Even translated into English, the letter will still sound alien to most Americans, said Nihad Awad, executive director of the Council of American-Islamic Relations, who released it in Washington with 10 other American Muslim religious and civil rights leaders. “The letter is written in Arabic. It is using heavy classical religious texts and classical religious scholars that ISIS has used to mobilize young people to join its forces,” said Awad, using one of the acronyms for the group. “This letter is not meant for a liberal audience.” Even mainstream Muslims, he said, may find it difficult to understand.

Hmmm... as Crethi Plethi state in their analysis:

'However, with some contradiction it is a fact that the Qur’an “easy to understand and no one is allowed to divert its literal meaning” (Qur’an V11:1, V41:3, V41:44, V54:17, V54:22, V54:32, V54:40 and other places).'

If the Quran is correct then surely it should be a fairly simple task for these Islamic scholars to correct the misunderstanding of the jihadis in terms that both Muslims and non-Muslims can understand if Islamic texts genuinely represent peace? As Qur'an 5:15 states: “O People of the Scripture, there has come to you Our Messenger making clear to you much of what you used to conceal of the Scripture and overlooking much. There has come to you from Allah a light and a clear Book.“ This verses shows that Muhammad's words and deeds are the guide to what is Islamic and that the words of the Qur'an are clear i.e. all should be able to understand them, particularly non-Muslims.

Summary of the Details Of The Critique:

As both the letter and the critiques are lengthy and quite detailed, what are considered to be the main points are summarised here. For the originals of either please refer to the original sources quoted at the top of the article. Points made in the letter are referred to as claims.

Claim: Establishing a Caliphate was inappropriate[p3-4] (22- It is forbidden in Islam to declare a caliphate without consensus from all Muslims.):

Critique Summary: There is no reason why ISIS should not consider itself as a “fulfilment of the Divine promise to make Islam and the Muslims strong and victorious” [MEMRI].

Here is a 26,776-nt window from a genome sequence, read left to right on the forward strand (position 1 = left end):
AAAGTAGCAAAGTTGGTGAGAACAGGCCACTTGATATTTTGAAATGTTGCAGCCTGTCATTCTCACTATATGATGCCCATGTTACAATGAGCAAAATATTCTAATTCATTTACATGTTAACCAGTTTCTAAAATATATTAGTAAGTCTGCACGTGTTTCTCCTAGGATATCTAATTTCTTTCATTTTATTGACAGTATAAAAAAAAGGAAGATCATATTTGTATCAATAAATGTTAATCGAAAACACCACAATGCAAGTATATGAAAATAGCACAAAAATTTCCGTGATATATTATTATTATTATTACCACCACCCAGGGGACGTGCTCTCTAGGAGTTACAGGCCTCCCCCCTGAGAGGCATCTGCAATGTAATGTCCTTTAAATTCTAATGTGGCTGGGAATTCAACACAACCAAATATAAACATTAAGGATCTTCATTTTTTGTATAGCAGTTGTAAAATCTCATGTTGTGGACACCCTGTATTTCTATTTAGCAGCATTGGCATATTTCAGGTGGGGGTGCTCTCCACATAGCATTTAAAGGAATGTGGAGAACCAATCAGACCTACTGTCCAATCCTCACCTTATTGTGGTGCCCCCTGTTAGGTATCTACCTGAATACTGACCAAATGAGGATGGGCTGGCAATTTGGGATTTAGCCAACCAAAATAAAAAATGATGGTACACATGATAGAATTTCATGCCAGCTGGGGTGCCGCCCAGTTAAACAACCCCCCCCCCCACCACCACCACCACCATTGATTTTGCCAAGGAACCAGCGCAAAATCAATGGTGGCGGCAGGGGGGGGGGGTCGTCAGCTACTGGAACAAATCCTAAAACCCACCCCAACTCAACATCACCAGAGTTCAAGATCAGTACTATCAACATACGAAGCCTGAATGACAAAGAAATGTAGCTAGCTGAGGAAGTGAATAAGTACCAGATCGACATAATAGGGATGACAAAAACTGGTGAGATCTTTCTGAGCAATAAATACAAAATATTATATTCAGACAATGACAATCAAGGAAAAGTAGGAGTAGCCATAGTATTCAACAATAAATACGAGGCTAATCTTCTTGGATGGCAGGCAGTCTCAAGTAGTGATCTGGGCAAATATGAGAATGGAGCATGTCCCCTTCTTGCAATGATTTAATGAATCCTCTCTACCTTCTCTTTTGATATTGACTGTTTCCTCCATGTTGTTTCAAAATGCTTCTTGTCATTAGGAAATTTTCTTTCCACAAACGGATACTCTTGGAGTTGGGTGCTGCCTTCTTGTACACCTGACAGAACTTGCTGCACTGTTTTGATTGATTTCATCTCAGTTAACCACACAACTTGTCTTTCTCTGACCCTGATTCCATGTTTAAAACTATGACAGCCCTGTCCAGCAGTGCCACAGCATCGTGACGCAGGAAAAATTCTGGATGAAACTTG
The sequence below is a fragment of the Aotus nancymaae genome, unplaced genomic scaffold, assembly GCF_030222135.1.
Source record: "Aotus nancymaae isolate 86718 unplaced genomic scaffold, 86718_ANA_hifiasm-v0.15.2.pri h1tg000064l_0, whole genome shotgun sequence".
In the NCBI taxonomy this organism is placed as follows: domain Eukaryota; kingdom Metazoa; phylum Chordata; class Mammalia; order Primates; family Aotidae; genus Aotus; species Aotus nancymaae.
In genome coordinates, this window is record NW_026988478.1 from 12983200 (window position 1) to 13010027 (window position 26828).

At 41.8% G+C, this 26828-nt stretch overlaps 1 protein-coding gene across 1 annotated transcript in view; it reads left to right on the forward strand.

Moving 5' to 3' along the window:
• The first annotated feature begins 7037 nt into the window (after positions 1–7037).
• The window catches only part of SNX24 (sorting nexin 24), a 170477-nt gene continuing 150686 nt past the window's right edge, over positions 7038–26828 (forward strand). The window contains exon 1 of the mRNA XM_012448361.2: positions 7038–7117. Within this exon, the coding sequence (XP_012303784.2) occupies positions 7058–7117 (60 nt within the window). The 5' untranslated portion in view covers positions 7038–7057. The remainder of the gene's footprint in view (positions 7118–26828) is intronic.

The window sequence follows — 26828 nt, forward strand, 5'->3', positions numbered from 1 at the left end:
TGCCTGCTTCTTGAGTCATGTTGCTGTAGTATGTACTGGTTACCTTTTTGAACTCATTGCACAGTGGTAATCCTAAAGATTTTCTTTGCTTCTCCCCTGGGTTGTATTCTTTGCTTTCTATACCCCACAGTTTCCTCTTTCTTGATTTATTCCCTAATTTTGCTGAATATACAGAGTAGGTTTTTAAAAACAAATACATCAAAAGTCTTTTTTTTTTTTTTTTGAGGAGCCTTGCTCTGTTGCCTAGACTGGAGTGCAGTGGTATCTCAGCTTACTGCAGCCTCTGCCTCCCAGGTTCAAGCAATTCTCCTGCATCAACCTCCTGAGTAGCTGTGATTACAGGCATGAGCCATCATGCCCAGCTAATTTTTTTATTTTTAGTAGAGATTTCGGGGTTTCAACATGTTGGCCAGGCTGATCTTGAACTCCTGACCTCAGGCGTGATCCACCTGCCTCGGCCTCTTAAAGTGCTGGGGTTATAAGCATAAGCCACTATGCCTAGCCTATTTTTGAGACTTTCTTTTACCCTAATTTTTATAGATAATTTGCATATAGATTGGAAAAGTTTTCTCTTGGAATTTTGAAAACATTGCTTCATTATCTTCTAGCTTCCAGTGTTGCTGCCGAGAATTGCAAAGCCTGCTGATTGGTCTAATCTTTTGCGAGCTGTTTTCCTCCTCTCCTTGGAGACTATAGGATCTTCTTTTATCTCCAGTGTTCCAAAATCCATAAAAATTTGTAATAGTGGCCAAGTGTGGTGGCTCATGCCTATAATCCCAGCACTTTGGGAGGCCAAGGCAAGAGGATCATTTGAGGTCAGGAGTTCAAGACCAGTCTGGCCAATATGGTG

This is pure fiction. None of the historic caliphates were established by consensus from all Muslims. Even the first three “Rightly Guided” caliphs were chosen over bitter opposition from the party of Ali, the shiat Ali, which ultimately became the Shi’ites. Also, note that Hamas-linked CAIR, the Fiqh Council and the scholars take for granted that the concept of a caliphate is legitimate; they just don’t like this particular one.[RS]

Claim: “Regarding the qualities of a mufti and the disciplines that he must master: … it is imperative that the mufti must be a scholar of language, for the Shari’ah is [in] Arabic. … it is imperative that he be a scholar of syntax and parsing … it is imperative that he be a scholar of the Qur’an, for the Qur’an is the basis of all rulings … Knowledge of textual abrogation is indispensable; “[p2-3]

Critique Summary: The signatories use verses that are considered abrogated to make some of their points despite warning al-Bagdhadi not to do that. They also omit to mention verses that do not support their points again contravening their own advice to ISIS regarding considering the entirety of Islamic texts. Many of their points are so generalised as to be meaningless[MEMRI, RS]

Claim: 5- It is forbidden in Islam to ignore the reality of contemporary times when deriving legal rulings.

Critique Summary: This one is quite telling. It suggests that there is a certain accommodation Muslim believers must make to the times and to circumstance, without changing core principles — i.e., the problem with the Islamic State is not its beliefs, but their application, and the time may be right for the application of those beliefs at some other time, but not now.[RS]

Claim: 12- The re-introduction of slavery is forbidden in Islam. It was abolished by universal consensus.

Critique Summary: This is flatly false. Slavery is still widely practised in North Africa, Saudi Arabia and elsewhere because it is sanctioned in Islam.